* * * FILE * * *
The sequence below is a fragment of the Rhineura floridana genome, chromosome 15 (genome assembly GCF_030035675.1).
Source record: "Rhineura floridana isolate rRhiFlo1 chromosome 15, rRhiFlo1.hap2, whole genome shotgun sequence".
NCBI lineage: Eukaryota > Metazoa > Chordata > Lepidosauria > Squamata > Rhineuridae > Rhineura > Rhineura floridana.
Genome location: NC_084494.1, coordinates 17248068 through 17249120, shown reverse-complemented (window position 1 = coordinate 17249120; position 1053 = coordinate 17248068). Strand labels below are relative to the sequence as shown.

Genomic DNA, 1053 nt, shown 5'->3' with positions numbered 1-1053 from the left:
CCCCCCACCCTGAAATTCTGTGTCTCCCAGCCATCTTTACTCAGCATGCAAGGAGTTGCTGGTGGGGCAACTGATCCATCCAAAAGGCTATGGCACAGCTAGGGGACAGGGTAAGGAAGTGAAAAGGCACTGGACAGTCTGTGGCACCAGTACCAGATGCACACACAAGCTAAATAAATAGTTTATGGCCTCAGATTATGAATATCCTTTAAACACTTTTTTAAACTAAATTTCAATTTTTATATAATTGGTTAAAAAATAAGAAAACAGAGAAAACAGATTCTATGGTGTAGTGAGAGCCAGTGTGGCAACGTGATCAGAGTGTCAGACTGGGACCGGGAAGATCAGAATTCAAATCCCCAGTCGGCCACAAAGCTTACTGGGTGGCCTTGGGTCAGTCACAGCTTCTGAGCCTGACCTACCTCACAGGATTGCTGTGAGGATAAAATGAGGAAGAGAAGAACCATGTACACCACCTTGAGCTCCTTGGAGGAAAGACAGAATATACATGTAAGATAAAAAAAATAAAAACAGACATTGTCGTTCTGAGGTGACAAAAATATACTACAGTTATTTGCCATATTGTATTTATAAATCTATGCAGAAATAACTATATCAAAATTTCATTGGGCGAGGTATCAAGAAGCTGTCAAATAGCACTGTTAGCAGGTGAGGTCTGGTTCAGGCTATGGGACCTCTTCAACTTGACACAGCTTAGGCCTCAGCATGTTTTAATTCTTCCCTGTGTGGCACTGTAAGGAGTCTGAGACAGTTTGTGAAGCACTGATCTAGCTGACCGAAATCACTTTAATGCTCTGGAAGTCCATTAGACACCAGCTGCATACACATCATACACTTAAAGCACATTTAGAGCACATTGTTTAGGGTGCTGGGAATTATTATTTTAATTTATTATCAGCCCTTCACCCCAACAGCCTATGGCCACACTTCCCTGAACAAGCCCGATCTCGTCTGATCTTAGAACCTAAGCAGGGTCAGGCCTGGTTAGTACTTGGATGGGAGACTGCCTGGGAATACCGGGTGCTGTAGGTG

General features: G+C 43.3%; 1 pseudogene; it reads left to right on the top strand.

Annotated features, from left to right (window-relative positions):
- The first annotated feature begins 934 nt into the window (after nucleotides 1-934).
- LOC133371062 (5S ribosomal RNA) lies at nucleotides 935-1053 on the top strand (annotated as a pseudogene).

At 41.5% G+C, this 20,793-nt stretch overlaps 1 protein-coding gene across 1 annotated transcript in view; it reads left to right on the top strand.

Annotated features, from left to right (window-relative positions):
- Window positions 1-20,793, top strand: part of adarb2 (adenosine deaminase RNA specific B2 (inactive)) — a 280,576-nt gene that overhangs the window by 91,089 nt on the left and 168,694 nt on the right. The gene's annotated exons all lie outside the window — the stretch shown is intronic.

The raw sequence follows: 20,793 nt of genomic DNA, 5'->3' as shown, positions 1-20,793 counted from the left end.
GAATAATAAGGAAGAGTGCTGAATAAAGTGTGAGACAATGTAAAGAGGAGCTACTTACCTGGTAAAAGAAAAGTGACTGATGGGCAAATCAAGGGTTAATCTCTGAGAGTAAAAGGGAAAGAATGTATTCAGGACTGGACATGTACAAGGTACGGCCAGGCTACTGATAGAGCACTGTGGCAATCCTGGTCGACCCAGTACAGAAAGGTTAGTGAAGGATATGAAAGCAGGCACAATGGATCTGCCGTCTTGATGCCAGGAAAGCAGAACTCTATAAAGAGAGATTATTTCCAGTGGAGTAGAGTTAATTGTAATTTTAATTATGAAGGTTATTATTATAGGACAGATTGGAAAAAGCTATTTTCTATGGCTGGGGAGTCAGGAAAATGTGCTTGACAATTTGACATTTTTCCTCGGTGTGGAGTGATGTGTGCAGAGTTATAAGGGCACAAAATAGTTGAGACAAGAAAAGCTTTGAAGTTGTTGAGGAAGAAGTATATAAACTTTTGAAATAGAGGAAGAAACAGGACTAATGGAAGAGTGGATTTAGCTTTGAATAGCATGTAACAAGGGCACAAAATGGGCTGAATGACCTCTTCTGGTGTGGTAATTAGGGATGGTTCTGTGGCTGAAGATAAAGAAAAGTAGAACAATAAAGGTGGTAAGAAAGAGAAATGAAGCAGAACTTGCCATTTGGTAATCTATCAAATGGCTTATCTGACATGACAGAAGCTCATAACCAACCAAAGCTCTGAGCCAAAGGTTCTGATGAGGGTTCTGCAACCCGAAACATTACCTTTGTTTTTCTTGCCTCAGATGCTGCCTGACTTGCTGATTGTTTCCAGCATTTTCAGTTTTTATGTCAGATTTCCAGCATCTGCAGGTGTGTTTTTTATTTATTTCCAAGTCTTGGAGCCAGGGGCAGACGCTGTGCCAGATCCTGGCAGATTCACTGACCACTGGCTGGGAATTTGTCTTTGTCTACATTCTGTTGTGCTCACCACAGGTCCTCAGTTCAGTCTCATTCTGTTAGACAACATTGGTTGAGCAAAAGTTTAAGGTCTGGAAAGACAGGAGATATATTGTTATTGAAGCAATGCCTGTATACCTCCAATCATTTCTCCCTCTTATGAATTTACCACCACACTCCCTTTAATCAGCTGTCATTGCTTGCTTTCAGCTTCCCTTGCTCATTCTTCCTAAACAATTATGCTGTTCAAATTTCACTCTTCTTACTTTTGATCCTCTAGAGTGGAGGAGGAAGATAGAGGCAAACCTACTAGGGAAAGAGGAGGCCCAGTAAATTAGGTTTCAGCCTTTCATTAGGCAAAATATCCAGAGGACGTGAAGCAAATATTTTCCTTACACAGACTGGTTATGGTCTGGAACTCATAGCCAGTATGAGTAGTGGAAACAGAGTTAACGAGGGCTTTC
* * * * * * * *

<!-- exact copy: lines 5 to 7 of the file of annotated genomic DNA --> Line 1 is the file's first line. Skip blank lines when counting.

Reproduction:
Genomic DNA, 1053 nt, shown 5'->3' with positions numbered 1-1053 from the left:
CCCCCCACCCTGAAATTCTGTGTCTCCCAGCCATCTTTACTCAGCATGCAAGGAGTTGCTGGTGGGGCAACTGATCCATCCAAAAGGCTATGGCACAGCTAGGGGACAGGGTAAGGAAGTGAAAAGGCACTGGACAGTCTGTGGCACCAGTACCAGATGCACACACAAGCTAAATAAATAGTTTATGGCCTCAGATTATGAATATCCTTTAAACACTTTTTTAAACTAAATTTCAATTTTTATATAATTGGTTAAAAAATAAGAAAACAGAGAAAACAGATTCTATGGTGTAGTGAGAGCCAGTGTGGCAACGTGATCAGAGTGTCAGACTGGGACCGGGAAGATCAGAATTCAAATCCCCAGTCGGCCACAAAGCTTACTGGGTGGCCTTGGGTCAGTCACAGCTTCTGAGCCTGACCTACCTCACAGGATTGCTGTGAGGATAAAATGAGGAAGAGAAGAACCATGTACACCACCTTGAGCTCCTTGGAGGAAAGACAGAATATACATGTAAGATAAAAAAAATAAAAACAGACATTGTCGTTCTGAGGTGACAAAAATATACTACAGTTATTTGCCATATTGTATTTATAAATCTATGCAGAAATAACTATATCAAAATTTCATTGGGCGAGGTATCAAGAAGCTGTCAAATAGCACTGTTAGCAGGTGAGGTCTGGTTCAGGCTATGGGACCTCTTCAACTTGACACAGCTTAGGCCTCAGCATGTTTTAATTCTTCCCTGTGTGGCACTGTAAGGAGTCTGAGACAGTTTGTGAAGCACTGATCTAGCTGACCGAAATCACTTTAATGCTCTGGAAGTCCATTAGACACCAGCTGCATACACATCATACACTTAAAGCACATTTAGAGCACATTGTTTAGGGTGCTGGGAATTATTATTTTAATTTATTATCAGCCCTTCACCCCAACAGCCTATGGCCACACTTCCCTGAACAAGCCCGATCTCGTCTGATCTTAGAACCTAAGCAGGGTCAGGCCTGGTTAGTACTTGGATGGGAGACTGCCTGGGAATACCGGGTGCTGTAGGTG

General features: G+C 43.3%; 1 pseudogene; it reads left to right on the top strand.